Tuesday, October 2, 2012

Readings for Sunday, October 7, 2012

Dear Sisters and Brothers in Christ,

This Sunday is celebrated in many denominations around the world as “World Communion Sunday”. While not all churches will celebrate, this event should help Christians everywhere understand that Christ’s Church should be (to use the fourfold creedal description) One, Holy, Universal, and Apostolic.

This week we begin a new series of readings in Job and Hebrews and Jesus comments on the abuse of women.

Job 1:1, 2:1-10 – The story of a man who is not even Jewish and doesn’t live in Israel. Some scholars feel that chapters 1 and 2 and chapter 47:7-17 were later additions to a much older story (Job 3-47:6) of suffering and God’s part in it. Notice some of the ironic elements of the opening chapters: Satan is just another angel walking around in the court of God; God gives permission for the deaths of Job’s children; and Job’s wife’s black humor when she tells him that he should just “curse God and die”.

Psalm 26 – This Psalm could be from the mouth of Job. The Psalmist is besieged by an enemy (vs. 9-10), has lived a life in love and devotion to God (vs. 3-8), and desires God to save him (vs. 1-2, 11-12).

Genesis 2:18-24 – The human that God has created need a “suitable companion” or “helper as a partner”. This helper is not to be a subordinate to be dominated but an equal companion to help cultivate and populate the earth. Animals are created and named but none are suitable. God then creates from the one human two people, male and female. Verse 25 adds that they were naked and not ashamed. Why is humanity so ashamed of nakedness?

Psalm 8 – The Psalmist celebrates God’s good creation and humanity’s place within it. When we look at the stars, the sun, and the moon we realize just how insignificant we are in the glorious creation. Yet, God has given us top billing (dominion, rule, stewardship) in that creation, or at least over the creation that we call earth. At one time we equated dominion with domination and we have not been good stewards: garbage all over dry land and the ocean and waterways; species that have be made extinct or are near extinction because of our actions; polluted air; radioactive contamination; multi and super resistant viruses; to name just a few. Have we placed humanity in the role of god over God’s creation?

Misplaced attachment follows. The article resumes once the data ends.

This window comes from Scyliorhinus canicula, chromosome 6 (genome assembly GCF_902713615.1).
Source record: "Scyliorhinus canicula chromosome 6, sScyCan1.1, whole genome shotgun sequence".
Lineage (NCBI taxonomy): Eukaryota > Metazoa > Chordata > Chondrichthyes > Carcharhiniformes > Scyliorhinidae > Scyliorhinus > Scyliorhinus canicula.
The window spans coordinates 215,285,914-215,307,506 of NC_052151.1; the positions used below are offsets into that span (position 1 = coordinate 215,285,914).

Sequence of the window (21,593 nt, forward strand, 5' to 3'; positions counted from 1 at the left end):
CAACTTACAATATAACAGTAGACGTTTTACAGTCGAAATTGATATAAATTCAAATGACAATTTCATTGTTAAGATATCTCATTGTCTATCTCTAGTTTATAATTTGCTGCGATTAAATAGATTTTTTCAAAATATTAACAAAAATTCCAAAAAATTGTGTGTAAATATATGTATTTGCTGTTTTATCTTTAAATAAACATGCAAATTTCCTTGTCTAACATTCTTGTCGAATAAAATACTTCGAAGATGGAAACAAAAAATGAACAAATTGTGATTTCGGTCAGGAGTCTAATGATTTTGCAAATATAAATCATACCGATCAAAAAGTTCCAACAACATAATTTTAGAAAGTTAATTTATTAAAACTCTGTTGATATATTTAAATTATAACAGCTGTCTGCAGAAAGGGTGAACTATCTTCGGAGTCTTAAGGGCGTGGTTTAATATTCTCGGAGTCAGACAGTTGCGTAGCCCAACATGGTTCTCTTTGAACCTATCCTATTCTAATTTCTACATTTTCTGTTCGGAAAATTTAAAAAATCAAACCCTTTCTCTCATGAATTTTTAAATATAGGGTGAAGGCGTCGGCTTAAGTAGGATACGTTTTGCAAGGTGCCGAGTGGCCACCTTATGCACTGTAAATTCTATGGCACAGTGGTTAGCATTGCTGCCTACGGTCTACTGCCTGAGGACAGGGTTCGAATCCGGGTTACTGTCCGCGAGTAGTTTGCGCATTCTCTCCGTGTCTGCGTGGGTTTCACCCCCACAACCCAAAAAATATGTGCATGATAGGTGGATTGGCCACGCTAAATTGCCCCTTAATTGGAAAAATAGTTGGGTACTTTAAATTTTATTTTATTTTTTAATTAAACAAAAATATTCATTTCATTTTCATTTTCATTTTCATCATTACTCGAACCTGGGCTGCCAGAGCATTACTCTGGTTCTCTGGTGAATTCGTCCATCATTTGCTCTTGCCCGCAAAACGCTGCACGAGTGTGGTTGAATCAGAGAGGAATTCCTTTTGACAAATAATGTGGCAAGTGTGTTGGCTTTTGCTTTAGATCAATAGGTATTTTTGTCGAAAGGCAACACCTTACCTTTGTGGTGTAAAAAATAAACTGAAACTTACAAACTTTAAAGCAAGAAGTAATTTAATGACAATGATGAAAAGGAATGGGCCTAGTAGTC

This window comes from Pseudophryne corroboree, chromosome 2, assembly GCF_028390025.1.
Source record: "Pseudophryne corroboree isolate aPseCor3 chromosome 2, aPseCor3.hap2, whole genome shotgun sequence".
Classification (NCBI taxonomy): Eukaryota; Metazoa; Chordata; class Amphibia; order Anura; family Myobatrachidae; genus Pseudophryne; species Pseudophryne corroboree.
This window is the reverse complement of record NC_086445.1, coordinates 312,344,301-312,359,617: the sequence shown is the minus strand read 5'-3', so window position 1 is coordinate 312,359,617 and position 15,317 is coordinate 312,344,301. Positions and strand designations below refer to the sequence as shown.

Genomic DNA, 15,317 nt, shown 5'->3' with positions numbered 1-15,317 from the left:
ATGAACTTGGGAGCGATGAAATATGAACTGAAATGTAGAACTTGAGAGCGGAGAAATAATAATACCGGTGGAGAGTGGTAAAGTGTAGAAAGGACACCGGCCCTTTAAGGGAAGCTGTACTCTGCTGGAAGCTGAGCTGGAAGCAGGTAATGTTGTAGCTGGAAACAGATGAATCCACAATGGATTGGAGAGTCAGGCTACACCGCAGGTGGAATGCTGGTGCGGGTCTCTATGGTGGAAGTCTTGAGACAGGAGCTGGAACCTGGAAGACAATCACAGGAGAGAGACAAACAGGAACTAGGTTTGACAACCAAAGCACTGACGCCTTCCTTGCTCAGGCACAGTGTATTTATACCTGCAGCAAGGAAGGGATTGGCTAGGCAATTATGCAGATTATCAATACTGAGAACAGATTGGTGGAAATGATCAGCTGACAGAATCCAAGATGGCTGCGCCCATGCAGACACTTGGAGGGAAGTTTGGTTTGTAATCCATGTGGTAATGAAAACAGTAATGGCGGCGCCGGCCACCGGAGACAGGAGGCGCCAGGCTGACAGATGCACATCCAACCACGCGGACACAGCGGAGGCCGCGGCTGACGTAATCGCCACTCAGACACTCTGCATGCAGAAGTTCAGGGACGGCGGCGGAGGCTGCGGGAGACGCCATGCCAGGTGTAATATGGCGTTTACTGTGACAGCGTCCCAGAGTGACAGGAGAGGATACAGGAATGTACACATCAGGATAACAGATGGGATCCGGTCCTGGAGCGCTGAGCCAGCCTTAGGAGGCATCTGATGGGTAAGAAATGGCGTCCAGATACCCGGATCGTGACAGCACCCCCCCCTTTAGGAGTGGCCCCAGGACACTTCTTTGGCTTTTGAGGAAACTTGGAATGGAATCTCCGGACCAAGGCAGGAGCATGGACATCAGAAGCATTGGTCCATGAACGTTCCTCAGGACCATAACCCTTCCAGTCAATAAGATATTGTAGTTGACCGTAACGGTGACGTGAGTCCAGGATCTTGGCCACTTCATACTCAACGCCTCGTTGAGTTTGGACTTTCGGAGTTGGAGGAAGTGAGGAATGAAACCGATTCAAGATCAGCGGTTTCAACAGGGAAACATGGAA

Hebrews 1:1-4, 2:5-12 – The verses in chapter one may be the essential statement on Jesus being God and at the same time being God’s Son. “This Son is the perfect reflection of God and is the exact imprint of God’s very being.” If we look at Jesus we should see God. If the God we imagine and follow doesn't look like Jesus then perhaps we need to reevaluate the God we believe in. In the second portion of the reading, the writer of Hebrews quotes from Psalm 8. Then Jesus becomes human not to continue human domination of creation but to “taste death for everyone.” It is through Jesus’ death that we have salvation. It is difficult in this reading to discern that God didn't order Jesus’ death or decree his death. But God knew that in becoming human, God, in Jesus, would be put to death by humanity. It is that act of giving himself over to our system of death, Jesus gives us salvation from sin and death. It is a fine, but extremely important distinction.

Mark 10:2-16 – This must be the worst text that could come up on World Communion Sunday, especially the first half. The second section, verses 13-16, in which Jesus takes children into his arms and blesses them might be the better choice on WCS. Remember though, these are not the clean well dressed children that we see in church each week. Think of the snotty nosed, dirt and mud encrusted children of Mumbai or Sao Paulo or any slum of the world today. These are the children that the Kingdom of God belongs to; the lowest on the hierarchy of value in Jesus’ day.

Now back to the first section on divorce. Jesus says that divorce was allowed because humanity is sinful. He is also commenting on how women were abused by the system of divorce in his day. Any MAN could divorce his wife for whatever reason (see Deuteronomy 24:1-4). The woman was kicked out and left destitute. She could either become a beggar or a prostitute or resign herself to slow death. Jesus says that this is wrong and sinful. To use the law to exclude people from full participation in society (remember women were just above children on the hierarchical totem pole) is sinful. For many centuries the church used the words of Jesus here to abuse women by telling them they must stay in destructive, violent, abusive families. To use Jesus’ words (instead of the law) to exclude people from full participation in society (abused women often withdraw from all other helpful relationship due to shame) is sinful. What are the sexual politics that exclude people from full participation in society and other relationships today?

I always have to wrestle with the texts that go against my assumptions, comfort zone, or feeling. I often lose to God. How is your wrestling match going?

May the Lord Bless you always!!!

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